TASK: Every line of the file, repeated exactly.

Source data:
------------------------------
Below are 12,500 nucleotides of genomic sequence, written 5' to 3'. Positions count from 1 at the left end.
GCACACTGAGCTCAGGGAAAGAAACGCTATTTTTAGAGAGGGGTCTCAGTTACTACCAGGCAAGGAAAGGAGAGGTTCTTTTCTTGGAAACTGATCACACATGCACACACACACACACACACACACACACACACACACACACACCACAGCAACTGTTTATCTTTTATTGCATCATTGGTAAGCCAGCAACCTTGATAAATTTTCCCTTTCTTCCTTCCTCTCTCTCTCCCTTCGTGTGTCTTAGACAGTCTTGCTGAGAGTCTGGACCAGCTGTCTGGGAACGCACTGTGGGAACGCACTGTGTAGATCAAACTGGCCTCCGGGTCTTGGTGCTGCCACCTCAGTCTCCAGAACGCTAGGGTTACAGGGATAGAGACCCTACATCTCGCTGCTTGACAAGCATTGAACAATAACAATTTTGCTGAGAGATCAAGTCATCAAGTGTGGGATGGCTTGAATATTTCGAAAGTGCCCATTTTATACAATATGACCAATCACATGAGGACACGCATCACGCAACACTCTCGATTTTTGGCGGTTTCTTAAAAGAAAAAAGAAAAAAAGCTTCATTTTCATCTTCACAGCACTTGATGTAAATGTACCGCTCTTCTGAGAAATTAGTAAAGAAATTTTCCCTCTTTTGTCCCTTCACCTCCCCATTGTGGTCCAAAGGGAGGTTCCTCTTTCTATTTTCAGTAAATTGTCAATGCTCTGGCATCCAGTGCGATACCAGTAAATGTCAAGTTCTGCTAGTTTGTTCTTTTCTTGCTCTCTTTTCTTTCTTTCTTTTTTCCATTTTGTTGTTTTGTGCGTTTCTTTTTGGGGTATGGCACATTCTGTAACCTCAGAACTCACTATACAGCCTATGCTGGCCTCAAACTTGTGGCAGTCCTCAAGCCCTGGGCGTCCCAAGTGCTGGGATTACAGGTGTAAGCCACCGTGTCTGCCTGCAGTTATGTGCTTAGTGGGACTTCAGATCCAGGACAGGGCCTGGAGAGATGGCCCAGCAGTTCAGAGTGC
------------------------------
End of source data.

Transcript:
Below are 12,500 nucleotides of genomic sequence, written 5' to 3'. Positions count from 1 at the left end.
GCACACTGAGCTCAGGGAAAGAAACGCTATTTTTAGAGAGGGGTCTCAGTTACTACCAGGCAAGGAAAGGAGAGGTTCTTTTCTTGGAAACTGATCACACATGCACACACACACACACACACACACACACACACACACACACACCACAGCAACTGTTTATCTTTTATTGCATCATTGGTAAGCCAGCAACCTTGATAAATTTTCCCTTTCTTCCTTCCTCTCTCTCTCCCTTCGTGTGTCTTAGACAGTCTTGCTGAGAGTCTGGACCAGCTGTCTGGGAACGCACTGTGGGAACGCACTGTGTAGATCAAACTGGCCTCCGGGTCTTGGTGCTGCCACCTCAGTCTCCAGAACGCTAGGGTTACAGGGATAGAGACCCTACATCTCGCTGCTTGACAAGCATTGAACAATAACAATTTTGCTGAGAGATCAAGTCATCAAGTGTGGGATGGCTTGAATATTTCGAAAGTGCCCATTTTATACAATATGACCAATCACATGAGGACACGCATCACGCAACACTCTCGATTTTTGGCGGTTTCTTAAAAGAAAAAAGAAAAAAAGCTTCATTTTCATCTTCACAGCACTTGATGTAAATGTACCGCTCTTCTGAGAAATTAGTAAAGAAATTTTCCCTCTTTTGTCCCTTCACCTCCCCATTGTGGTCCAAAGGGAGGTTCCTCTTTCTATTTTCAGTAAATTGTCAATGCTCTGGCATCCAGTGCGATACCAGTAAATGTCAAGTTCTGCTAGTTTGTTCTTTTCTTGCTCTCTTTTCTTTCTTTCTTTTTTCCATTTTGTTGTTTTGTGCGTTTCTTTTTGGGGTATGGCACATTCTGTAACCTCAGAACTCACTATACAGCCTATGCTGGCCTCAAACTTGTGGCAGTCCTCAAGCCCTGGGCGTCCCAAGTGCTGGGATTACAGGTGTAAGCCACCGTGTCTGCCTGCAGTTATGTGCTTAGTGGGACTTCAGATCCAGGACAGGGCCTGGAGAGATGGCCCAGCAGTTCAGAGTGC